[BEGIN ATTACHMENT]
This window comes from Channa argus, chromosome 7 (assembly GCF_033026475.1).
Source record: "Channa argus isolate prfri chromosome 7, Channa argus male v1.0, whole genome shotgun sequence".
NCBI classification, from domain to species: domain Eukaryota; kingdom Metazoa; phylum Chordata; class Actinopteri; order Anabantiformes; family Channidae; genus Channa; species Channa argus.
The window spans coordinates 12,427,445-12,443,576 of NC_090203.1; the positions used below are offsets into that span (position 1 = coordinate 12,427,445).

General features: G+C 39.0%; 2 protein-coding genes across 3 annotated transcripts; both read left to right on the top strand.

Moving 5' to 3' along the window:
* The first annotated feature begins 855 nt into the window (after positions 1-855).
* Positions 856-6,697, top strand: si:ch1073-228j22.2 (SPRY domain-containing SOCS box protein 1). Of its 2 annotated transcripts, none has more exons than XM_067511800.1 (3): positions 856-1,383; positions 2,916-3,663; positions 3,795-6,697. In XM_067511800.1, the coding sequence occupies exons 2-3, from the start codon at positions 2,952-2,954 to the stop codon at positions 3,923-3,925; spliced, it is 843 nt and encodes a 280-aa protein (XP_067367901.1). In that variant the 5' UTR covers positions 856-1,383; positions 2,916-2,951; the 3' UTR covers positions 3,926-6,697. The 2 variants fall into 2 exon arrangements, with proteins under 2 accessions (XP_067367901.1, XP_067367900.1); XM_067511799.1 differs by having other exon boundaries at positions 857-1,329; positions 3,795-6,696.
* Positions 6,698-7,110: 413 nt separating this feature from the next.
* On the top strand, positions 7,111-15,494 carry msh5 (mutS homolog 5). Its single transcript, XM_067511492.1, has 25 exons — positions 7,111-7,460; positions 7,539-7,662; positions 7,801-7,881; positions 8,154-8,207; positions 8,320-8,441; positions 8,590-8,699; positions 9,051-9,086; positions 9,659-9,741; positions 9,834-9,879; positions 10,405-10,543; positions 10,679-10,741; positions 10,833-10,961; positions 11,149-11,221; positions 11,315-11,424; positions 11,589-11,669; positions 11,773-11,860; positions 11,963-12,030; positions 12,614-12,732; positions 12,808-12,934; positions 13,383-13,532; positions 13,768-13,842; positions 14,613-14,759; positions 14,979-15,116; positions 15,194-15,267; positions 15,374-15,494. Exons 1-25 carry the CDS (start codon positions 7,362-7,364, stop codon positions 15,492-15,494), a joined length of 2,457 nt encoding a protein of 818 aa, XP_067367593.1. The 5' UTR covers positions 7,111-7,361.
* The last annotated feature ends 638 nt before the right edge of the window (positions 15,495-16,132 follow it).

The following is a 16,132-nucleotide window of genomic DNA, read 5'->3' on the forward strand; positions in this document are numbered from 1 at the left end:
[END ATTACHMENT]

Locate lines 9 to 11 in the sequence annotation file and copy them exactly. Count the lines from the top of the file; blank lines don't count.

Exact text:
* Positions 6,698-7,110: 413 nt separating this feature from the next.
* On the top strand, positions 7,111-15,494 carry msh5 (mutS homolog 5). Its single transcript, XM_067511492.1, has 25 exons — positions 7,111-7,460; positions 7,539-7,662; positions 7,801-7,881; positions 8,154-8,207; positions 8,320-8,441; positions 8,590-8,699; positions 9,051-9,086; positions 9,659-9,741; positions 9,834-9,879; positions 10,405-10,543; positions 10,679-10,741; positions 10,833-10,961; positions 11,149-11,221; positions 11,315-11,424; positions 11,589-11,669; positions 11,773-11,860; positions 11,963-12,030; positions 12,614-12,732; positions 12,808-12,934; positions 13,383-13,532; positions 13,768-13,842; positions 14,613-14,759; positions 14,979-15,116; positions 15,194-15,267; positions 15,374-15,494. Exons 1-25 carry the CDS (start codon positions 7,362-7,364, stop codon positions 15,492-15,494), a joined length of 2,457 nt encoding a protein of 818 aa, XP_067367593.1. The 5' UTR covers positions 7,111-7,361.
* The last annotated feature ends 638 nt before the right edge of the window (positions 15,495-16,132 follow it).